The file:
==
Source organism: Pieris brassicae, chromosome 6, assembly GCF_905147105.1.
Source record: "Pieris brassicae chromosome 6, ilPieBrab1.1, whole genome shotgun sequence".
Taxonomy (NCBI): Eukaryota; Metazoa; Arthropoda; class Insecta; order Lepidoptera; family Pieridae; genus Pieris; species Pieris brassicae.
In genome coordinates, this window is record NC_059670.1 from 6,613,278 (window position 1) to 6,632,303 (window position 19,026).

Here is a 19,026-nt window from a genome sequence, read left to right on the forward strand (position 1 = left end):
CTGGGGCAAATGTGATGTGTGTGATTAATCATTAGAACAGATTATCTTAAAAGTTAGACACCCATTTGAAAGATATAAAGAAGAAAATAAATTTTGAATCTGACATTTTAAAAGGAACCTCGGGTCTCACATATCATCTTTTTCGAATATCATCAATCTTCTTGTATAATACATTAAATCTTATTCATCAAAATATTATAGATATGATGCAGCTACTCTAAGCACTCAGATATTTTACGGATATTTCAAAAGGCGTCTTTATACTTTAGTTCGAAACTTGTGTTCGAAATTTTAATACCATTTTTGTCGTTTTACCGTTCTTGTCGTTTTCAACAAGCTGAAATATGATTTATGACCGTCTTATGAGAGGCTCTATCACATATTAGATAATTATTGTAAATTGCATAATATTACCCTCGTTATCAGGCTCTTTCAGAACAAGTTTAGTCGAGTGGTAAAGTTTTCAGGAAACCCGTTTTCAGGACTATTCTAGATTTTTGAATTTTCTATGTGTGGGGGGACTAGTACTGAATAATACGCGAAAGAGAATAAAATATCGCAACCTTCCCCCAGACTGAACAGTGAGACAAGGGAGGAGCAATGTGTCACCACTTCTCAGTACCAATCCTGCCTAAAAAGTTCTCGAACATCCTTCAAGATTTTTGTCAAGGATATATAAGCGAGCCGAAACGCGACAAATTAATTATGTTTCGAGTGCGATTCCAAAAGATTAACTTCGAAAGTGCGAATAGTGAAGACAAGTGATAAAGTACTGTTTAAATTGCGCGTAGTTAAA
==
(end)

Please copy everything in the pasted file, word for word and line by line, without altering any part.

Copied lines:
Source organism: Pieris brassicae, chromosome 6, assembly GCF_905147105.1.
Source record: "Pieris brassicae chromosome 6, ilPieBrab1.1, whole genome shotgun sequence".
Taxonomy (NCBI): Eukaryota; Metazoa; Arthropoda; class Insecta; order Lepidoptera; family Pieridae; genus Pieris; species Pieris brassicae.
In genome coordinates, this window is record NC_059670.1 from 6,613,278 (window position 1) to 6,632,303 (window position 19,026).

Here is a 19,026-nt window from a genome sequence, read left to right on the forward strand (position 1 = left end):
CTGGGGCAAATGTGATGTGTGTGATTAATCATTAGAACAGATTATCTTAAAAGTTAGACACCCATTTGAAAGATATAAAGAAGAAAATAAATTTTGAATCTGACATTTTAAAAGGAACCTCGGGTCTCACATATCATCTTTTTCGAATATCATCAATCTTCTTGTATAATACATTAAATCTTATTCATCAAAATATTATAGATATGATGCAGCTACTCTAAGCACTCAGATATTTTACGGATATTTCAAAAGGCGTCTTTATACTTTAGTTCGAAACTTGTGTTCGAAATTTTAATACCATTTTTGTCGTTTTACCGTTCTTGTCGTTTTCAACAAGCTGAAATATGATTTATGACCGTCTTATGAGAGGCTCTATCACATATTAGATAATTATTGTAAATTGCATAATATTACCCTCGTTATCAGGCTCTTTCAGAACAAGTTTAGTCGAGTGGTAAAGTTTTCAGGAAACCCGTTTTCAGGACTATTCTAGATTTTTGAATTTTCTATGTGTGGGGGGACTAGTACTGAATAATACGCGAAAGAGAATAAAATATCGCAACCTTCCCCCAGACTGAACAGTGAGACAAGGGAGGAGCAATGTGTCACCACTTCTCAGTACCAATCCTGCCTAAAAAGTTCTCGAACATCCTTCAAGATTTTTGTCAAGGATATATAAGCGAGCCGAAACGCGACAAATTAATTATGTTTCGAGTGCGATTCCAAAAGATTAACTTCGAAAGTGCGAATAGTGAAGACAAGTGATAAAGTACTGTTTAAATTGCGCGTAGTTAAA